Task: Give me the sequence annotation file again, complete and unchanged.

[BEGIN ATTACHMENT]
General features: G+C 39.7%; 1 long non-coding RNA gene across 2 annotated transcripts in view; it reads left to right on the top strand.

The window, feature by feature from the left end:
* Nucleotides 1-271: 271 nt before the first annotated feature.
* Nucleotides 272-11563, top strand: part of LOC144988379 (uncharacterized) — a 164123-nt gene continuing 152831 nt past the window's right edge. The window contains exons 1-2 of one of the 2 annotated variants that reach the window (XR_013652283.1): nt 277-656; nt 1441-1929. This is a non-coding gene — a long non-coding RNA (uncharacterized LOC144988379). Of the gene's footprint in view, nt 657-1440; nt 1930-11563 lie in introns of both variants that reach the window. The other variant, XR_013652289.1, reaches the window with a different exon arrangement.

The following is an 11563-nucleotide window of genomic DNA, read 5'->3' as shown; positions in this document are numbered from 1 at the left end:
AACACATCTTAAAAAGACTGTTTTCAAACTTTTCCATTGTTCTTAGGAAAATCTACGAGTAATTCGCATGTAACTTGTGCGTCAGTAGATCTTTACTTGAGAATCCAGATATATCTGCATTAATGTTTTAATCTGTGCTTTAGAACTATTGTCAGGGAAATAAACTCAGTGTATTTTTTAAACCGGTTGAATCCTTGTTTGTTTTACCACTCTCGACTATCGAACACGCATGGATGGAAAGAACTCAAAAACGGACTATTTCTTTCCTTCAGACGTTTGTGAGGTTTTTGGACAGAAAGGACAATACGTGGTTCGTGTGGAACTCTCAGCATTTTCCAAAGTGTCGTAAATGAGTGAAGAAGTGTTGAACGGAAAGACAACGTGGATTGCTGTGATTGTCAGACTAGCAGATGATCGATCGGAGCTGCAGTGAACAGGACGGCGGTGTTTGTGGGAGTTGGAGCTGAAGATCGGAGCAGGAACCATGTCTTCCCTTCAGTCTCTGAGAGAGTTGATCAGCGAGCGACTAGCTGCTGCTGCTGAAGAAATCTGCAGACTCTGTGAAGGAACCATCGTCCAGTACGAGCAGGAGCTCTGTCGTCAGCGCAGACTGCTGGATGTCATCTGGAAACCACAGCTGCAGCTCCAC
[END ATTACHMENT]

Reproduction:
General features: G+C 39.7%; 1 long non-coding RNA gene across 2 annotated transcripts in view; it reads left to right on the top strand.

The window, feature by feature from the left end:
* Nucleotides 1-271: 271 nt before the first annotated feature.
* Nucleotides 272-11563, top strand: part of LOC144988379 (uncharacterized) — a 164123-nt gene continuing 152831 nt past the window's right edge. The window contains exons 1-2 of one of the 2 annotated variants that reach the window (XR_013652283.1): nt 277-656; nt 1441-1929. This is a non-coding gene — a long non-coding RNA (uncharacterized LOC144988379). Of the gene's footprint in view, nt 657-1440; nt 1930-11563 lie in introns of both variants that reach the window. The other variant, XR_013652289.1, reaches the window with a different exon arrangement.

The following is an 11563-nucleotide window of genomic DNA, read 5'->3' as shown; positions in this document are numbered from 1 at the left end:
AACACATCTTAAAAAGACTGTTTTCAAACTTTTCCATTGTTCTTAGGAAAATCTACGAGTAATTCGCATGTAACTTGTGCGTCAGTAGATCTTTACTTGAGAATCCAGATATATCTGCATTAATGTTTTAATCTGTGCTTTAGAACTATTGTCAGGGAAATAAACTCAGTGTATTTTTTAAACCGGTTGAATCCTTGTTTGTTTTACCACTCTCGACTATCGAACACGCATGGATGGAAAGAACTCAAAAACGGACTATTTCTTTCCTTCAGACGTTTGTGAGGTTTTTGGACAGAAAGGACAATACGTGGTTCGTGTGGAACTCTCAGCATTTTCCAAAGTGTCGTAAATGAGTGAAGAAGTGTTGAACGGAAAGACAACGTGGATTGCTGTGATTGTCAGACTAGCAGATGATCGATCGGAGCTGCAGTGAACAGGACGGCGGTGTTTGTGGGAGTTGGAGCTGAAGATCGGAGCAGGAACCATGTCTTCCCTTCAGTCTCTGAGAGAGTTGATCAGCGAGCGACTAGCTGCTGCTGCTGAAGAAATCTGCAGACTCTGTGAAGGAACCATCGTCCAGTACGAGCAGGAGCTCTGTCGTCAGCGCAGACTGCTGGATGTCATCTGGAAACCACAGCTGCAGCTCCAC